Budget-friendly and versatile, laminate is a popular choice for kitchen cabinets.

This lovely kitchen features laminate cabinets by Danish brand Reform.

The right combination of kitchen cabinet and countertop materials can create an upscale vibe without busting the budget. Considering major factors like durability, aesthetics, and cost, laminate kitchen cabinets offer a lot of bang for your buck: laminate is relative inexpensive, comes in a wide range of styles and colors, and quality-wise, holds its own compared to wood cabinets.

"In my Alpine Noir project, we used laminate kitchen cabinets because of the ease of maintenance and cost savings," explains interior designer Casey Keasler of Casework. The vintage Moroccan checkerboard runner is from Kat + Maouche.

“In my Alpine Noir project, we used laminate kitchen cabinets because of the ease of maintenance and cost savings,” explains interior designer Casey Keasler of Casework. The vintage Moroccan checkerboard runner is from Kat + Maouche.

Photo: Mikola Accuardi

Laminate, a synthetic material fused to particleboard (compressed wood), comes in high-pressure and low-pressure varieties. High-pressure laminates (HPLs), like Formica and Pionite, are higher quality and come in a wider range of color options. High-design brands like Reform and Henrybuilt also offer some beautiful HPL options. Low-pressure laminates, like melamine, are less durable.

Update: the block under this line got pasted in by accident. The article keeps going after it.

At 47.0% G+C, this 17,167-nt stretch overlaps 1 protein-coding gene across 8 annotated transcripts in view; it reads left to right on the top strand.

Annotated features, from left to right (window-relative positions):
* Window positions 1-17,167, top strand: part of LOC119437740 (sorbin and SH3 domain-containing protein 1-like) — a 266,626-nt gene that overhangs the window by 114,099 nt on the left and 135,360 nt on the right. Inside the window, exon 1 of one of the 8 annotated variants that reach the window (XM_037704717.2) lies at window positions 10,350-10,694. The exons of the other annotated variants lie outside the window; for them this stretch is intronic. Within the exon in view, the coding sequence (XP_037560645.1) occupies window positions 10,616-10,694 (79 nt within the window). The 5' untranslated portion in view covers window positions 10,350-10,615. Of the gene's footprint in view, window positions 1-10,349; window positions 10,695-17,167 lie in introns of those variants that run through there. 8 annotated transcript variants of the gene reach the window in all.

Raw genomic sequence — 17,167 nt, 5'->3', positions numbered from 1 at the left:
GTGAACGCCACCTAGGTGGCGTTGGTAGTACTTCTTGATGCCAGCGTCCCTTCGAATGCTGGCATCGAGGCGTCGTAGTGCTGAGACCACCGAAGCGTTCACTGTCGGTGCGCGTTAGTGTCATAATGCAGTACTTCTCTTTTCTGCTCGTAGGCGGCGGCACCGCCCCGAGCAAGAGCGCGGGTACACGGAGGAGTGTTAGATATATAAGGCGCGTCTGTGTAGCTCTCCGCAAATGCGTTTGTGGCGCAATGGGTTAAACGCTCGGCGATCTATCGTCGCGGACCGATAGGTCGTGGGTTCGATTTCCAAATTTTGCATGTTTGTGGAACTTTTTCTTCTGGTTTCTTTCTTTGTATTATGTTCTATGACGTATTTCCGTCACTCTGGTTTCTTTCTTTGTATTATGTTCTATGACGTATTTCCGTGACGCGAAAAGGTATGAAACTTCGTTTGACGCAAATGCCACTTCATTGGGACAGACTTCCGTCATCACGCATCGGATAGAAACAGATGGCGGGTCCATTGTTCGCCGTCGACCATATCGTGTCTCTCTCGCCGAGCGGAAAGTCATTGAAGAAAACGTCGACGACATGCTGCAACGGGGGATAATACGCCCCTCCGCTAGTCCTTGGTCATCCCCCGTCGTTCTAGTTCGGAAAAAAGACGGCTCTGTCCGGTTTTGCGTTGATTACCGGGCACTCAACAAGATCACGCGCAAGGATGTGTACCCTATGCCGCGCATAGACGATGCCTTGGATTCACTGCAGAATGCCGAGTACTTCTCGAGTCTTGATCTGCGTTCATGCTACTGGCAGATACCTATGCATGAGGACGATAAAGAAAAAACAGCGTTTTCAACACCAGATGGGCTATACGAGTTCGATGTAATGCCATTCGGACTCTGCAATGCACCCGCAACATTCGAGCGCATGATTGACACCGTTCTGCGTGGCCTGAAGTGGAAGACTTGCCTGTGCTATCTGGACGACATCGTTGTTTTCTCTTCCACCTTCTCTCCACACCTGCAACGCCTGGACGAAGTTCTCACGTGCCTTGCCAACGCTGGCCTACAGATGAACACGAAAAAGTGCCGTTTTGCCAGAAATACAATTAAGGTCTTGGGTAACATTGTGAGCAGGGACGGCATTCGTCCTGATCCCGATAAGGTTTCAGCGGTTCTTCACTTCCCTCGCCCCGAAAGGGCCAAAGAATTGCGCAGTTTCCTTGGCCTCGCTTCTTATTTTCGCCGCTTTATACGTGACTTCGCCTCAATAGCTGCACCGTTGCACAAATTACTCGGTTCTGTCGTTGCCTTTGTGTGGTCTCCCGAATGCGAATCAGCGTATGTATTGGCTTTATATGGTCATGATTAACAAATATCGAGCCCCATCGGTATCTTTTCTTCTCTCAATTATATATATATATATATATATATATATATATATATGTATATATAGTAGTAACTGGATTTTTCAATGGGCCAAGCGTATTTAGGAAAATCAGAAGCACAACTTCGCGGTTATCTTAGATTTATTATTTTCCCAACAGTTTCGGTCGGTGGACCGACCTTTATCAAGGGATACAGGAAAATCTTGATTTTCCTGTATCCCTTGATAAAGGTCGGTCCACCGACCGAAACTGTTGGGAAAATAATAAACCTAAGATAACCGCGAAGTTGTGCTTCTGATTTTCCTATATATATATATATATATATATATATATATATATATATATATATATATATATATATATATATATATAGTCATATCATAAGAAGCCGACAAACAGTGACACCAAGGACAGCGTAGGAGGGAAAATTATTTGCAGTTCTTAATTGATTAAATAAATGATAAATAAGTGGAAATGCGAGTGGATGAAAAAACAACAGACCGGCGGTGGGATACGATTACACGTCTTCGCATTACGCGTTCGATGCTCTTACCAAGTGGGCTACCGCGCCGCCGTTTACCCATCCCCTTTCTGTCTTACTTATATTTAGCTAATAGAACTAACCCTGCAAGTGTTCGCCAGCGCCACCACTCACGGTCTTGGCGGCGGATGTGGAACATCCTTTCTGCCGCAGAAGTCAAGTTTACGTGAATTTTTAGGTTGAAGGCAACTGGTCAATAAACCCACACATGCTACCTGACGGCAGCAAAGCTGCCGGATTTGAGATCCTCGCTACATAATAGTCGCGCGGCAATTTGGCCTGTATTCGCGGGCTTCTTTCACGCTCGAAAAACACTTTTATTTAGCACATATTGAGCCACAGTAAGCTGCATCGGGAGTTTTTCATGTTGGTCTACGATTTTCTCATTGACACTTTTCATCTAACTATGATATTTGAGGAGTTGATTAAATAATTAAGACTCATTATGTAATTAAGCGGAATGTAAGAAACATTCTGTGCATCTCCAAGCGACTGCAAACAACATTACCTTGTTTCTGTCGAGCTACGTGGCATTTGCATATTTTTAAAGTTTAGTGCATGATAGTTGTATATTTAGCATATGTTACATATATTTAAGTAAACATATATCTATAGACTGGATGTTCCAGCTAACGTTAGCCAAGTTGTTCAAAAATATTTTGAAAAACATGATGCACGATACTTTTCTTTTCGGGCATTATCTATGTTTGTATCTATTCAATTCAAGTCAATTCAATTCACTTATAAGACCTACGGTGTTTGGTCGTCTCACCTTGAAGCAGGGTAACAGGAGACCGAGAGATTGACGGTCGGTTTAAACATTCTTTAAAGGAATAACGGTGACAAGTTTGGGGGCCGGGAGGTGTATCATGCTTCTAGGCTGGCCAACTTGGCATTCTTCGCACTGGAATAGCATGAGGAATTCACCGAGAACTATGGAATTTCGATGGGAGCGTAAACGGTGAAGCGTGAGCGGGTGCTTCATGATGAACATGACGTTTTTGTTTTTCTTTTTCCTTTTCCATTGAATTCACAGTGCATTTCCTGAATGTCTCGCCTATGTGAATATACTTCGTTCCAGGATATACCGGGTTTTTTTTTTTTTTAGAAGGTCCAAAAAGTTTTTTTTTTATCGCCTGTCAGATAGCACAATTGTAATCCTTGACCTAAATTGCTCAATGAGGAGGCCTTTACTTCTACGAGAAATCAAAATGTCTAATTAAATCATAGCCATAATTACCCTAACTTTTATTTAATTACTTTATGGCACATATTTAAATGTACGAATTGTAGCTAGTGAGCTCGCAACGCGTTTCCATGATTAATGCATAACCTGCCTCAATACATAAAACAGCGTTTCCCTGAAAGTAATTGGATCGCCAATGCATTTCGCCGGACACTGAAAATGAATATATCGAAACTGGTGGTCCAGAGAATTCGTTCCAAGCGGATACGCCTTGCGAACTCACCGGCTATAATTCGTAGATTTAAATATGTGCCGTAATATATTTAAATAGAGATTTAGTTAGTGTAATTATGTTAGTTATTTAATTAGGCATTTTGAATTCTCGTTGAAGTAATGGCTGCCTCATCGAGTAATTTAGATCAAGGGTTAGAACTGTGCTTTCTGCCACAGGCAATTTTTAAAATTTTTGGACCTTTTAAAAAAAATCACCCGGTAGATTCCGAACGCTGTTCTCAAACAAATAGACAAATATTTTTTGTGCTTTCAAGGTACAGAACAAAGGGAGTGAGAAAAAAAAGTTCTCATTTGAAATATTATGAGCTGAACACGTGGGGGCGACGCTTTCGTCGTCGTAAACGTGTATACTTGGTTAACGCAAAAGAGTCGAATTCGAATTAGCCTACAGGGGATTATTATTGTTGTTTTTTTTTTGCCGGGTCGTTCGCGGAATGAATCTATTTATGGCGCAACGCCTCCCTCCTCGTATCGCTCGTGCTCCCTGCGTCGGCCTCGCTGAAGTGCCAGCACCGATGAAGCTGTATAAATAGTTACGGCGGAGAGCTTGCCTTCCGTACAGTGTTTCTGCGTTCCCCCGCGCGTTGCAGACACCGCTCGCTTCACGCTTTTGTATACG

“I use laminate cabinets as a less expensive option [compared] to custom wood cabinets from time to time,” explains interior designer Casey Keasler of Casework. Keasler also points out that laminate kitchen cabinets are also easy to clean and maintain: “I don’t recommend laminates as a countertop surface in a kitchen—but as cabinet fronts, they are perfect.”

While researching houseboat design, Harry and her team "found Australian houseboats [to be] notoriously dark and heavy spaces." Instead, they turned to the houseboat's setting on the Murray River for inspiration, combining a color palette of mint green, white, caramel, and driftwood.

The design of this Australian houseboat features a soft, modern color palette. Here, light sage laminate kitchen cabinets are paired with leather recessed pulls.

Jonathan VDK

However, laminate cabinet fronts don’t lend themselves to some styles. As Keasler points out, “The edges need to be finished if you want a seamless look, which makes it more difficult to achieve a more traditional or detailed cabinet front.” Laminate can also suffer heat or water damage, and chips can be difficult to repair.

Another consideration is your kitchen’s long-term value.  Kitchen cabinetry can take up a significant part of your new-build or renovation budget, and installation expenses are the same no matter what type of cabinets you choose, so it may be worth it to consider the highest-quality cabinetry that you can afford in the long run. However, if you need to keep costs down—because we all know how renovation costs can quickly skyrocket beyond even the most realistic quotations—it is definitely worthwhile to consider laminates. Here, we round up some of our favorite laminate looks that break outdated stereotypes. 

A fresh coat of paint can work wonders for a tired kitchen, but the original finish of the doors could limit your options. A laminate door will not take paint as well as an unfinished or sanded-down wood or MDF door, for example.

Here, laminate kitchen cabinets are topped with Corian in Glacier White for a fresh and fun colorblocked look.

Photo: Ross Mantle

See the full story on Dwell.com: 15 Lustrous Kitchens That Make Smart Use of Laminate Cabinets